Elizabeth Fairchild was not a silly woman. So naturally, she applied makeup before driving herself off a cliff.
Her mascara wand popped out of its tube comically. She was a dead woman, yet heaven help her if she looked horrid when the coroner unzipped her body bag later that night.
One swipe left. Another swipe right. One last on the left (her f*cking eyelashes had a gap in them ever since she’d plucked them out with a tweezers years ago). Her hand did not shake. She was, after all, comfortable with her fate.
Digging through her purse with her free hand, she rummaged around until her fingers brushed a pack of menthols. She flicked the top open, snatched a straight. As the cigarette caught the flame from the lighter, Elizabeth slowly puffed smoke at her reflection over the porcelain bathroom sink.
What a droll time it was, indeed. Her impending doom didn’t dishearten her. She’d never felt so indifferent. Critically, she squinted at the Elizabeth staring back at her, cigarette hanging carelessly between her lips. Her mouth tightened as she took another deep draw.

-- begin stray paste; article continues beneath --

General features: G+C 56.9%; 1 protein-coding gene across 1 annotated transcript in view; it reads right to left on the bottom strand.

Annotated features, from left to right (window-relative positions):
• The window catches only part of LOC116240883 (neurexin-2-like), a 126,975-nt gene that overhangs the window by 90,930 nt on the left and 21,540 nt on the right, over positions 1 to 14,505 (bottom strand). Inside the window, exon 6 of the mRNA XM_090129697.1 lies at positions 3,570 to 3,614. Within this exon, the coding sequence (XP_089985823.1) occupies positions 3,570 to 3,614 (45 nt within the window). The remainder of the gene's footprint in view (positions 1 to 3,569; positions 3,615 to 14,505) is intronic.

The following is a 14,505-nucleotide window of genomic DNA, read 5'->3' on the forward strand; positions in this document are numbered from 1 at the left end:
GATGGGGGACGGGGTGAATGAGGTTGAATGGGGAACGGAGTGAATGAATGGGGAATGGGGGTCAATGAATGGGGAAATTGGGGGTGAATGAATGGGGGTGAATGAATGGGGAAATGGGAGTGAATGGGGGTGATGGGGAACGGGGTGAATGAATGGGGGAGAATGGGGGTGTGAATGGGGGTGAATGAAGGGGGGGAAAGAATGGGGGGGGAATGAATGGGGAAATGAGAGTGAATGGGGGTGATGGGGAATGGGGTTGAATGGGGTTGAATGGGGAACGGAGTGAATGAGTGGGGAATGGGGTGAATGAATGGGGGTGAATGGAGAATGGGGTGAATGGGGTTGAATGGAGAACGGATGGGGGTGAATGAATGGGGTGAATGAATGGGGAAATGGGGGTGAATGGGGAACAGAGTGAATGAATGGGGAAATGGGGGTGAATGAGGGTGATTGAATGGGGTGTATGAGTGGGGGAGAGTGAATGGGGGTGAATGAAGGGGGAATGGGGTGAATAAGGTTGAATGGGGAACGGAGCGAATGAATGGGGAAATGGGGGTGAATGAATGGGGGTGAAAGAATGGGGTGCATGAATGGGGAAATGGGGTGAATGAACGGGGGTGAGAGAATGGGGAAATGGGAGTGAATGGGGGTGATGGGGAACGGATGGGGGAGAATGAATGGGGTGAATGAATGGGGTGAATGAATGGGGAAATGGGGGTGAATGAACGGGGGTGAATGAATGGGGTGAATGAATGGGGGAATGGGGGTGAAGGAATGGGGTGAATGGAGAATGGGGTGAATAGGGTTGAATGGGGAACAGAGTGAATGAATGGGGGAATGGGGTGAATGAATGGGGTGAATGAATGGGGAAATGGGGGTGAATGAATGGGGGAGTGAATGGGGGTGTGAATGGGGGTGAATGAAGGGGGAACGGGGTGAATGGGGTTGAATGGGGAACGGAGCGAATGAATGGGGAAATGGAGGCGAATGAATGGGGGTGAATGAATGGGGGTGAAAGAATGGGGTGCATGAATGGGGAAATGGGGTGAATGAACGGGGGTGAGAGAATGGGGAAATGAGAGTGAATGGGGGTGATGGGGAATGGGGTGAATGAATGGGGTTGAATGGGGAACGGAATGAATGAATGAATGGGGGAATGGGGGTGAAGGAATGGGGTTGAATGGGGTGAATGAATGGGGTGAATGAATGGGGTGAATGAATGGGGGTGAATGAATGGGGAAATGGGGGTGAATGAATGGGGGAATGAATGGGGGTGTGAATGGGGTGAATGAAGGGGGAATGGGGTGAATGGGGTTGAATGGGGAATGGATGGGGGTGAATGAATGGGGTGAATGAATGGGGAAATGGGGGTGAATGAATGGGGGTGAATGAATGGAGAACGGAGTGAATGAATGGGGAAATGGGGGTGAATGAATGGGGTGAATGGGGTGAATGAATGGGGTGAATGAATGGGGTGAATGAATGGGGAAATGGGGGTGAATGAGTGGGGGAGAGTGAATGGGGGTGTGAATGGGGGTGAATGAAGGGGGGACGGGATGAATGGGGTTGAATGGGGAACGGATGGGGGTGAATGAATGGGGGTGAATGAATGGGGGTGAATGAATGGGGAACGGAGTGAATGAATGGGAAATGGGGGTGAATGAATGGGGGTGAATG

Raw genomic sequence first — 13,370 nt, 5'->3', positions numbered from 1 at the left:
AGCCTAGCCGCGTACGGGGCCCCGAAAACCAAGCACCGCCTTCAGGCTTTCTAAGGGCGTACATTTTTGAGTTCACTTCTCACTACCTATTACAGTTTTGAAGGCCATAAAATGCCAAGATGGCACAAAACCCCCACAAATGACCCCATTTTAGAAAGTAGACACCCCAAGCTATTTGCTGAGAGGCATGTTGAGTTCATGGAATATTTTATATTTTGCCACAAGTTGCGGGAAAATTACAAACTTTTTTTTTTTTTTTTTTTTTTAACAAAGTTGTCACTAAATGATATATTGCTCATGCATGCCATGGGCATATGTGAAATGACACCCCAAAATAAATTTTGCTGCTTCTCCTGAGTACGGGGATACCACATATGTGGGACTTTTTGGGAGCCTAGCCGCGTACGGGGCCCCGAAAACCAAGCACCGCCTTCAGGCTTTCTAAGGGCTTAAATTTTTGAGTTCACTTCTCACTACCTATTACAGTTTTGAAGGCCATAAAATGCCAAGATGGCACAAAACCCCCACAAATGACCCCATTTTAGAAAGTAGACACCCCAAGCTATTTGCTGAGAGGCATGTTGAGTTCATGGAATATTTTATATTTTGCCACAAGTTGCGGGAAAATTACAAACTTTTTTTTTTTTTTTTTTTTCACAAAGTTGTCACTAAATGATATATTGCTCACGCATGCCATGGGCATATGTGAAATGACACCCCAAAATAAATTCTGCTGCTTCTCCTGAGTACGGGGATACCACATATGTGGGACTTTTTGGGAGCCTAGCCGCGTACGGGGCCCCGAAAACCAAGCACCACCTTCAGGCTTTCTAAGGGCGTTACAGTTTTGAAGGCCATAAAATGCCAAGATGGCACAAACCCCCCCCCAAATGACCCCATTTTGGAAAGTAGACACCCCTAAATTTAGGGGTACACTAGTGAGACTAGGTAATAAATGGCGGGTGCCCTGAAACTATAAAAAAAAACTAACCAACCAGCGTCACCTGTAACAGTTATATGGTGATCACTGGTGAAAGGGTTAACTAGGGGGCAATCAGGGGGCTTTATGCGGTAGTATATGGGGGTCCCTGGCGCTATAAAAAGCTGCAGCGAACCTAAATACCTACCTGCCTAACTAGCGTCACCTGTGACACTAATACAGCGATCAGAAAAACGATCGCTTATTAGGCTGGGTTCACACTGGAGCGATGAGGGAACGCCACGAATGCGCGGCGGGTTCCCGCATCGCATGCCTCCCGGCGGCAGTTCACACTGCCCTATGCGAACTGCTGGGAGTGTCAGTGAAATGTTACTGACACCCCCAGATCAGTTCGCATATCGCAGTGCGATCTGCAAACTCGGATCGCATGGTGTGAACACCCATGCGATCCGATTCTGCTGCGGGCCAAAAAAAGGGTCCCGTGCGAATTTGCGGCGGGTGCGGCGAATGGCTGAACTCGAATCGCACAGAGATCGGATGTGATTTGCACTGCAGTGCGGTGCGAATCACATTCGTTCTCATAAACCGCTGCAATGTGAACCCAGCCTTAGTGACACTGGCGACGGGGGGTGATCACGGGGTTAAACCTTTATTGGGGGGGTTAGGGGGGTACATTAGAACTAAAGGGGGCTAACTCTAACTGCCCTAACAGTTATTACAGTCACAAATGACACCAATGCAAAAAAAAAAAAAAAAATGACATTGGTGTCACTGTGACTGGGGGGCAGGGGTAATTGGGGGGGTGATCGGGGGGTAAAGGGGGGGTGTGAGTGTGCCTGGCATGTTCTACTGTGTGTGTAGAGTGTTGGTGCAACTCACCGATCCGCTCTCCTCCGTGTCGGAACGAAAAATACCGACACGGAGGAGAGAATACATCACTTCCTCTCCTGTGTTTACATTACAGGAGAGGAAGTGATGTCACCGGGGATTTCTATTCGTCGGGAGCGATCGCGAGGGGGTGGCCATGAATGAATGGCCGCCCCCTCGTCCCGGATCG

Deep-set, black eyes. Blunt cut gray hair, too wispy in the front for a lady, her dad always insisted. He also insisted on calling her Lizzie all her life. Didn’t catch on. Ladies should always have their hair in a sleek updo, he willed. Didn’t catch on either.
Elizabeth gave herself one last hard look. Let the cigarette stub teeter out her mouth. She snubbed it out with the toe of her oily black Mary Jane and grabbed a tube of lipstick from the kitchen counter. The television flickered in the front room. An arm flung over the side of the flea-bitten couch, palm up.
Right foot, left foot, over the sh*tty, linoleum floor and through the door Elizabeth carried herself. She unlocked the car door, flipped the top off the lipstick, and warmed up the poisonous red rogue on her middle finger. Smudged the cream on her right cheek, left cheek, then nonchalantly on her lips like an unholy trinity.
She pressed her Mary Jane to the ‘52 Bel Air’s brake pedal and started the engine. Blew a kiss at her reflection in the rearview mirror. The plot was set.
It was show time. And honey, Elizabeth Fairchild thoroughly enjoyed a show.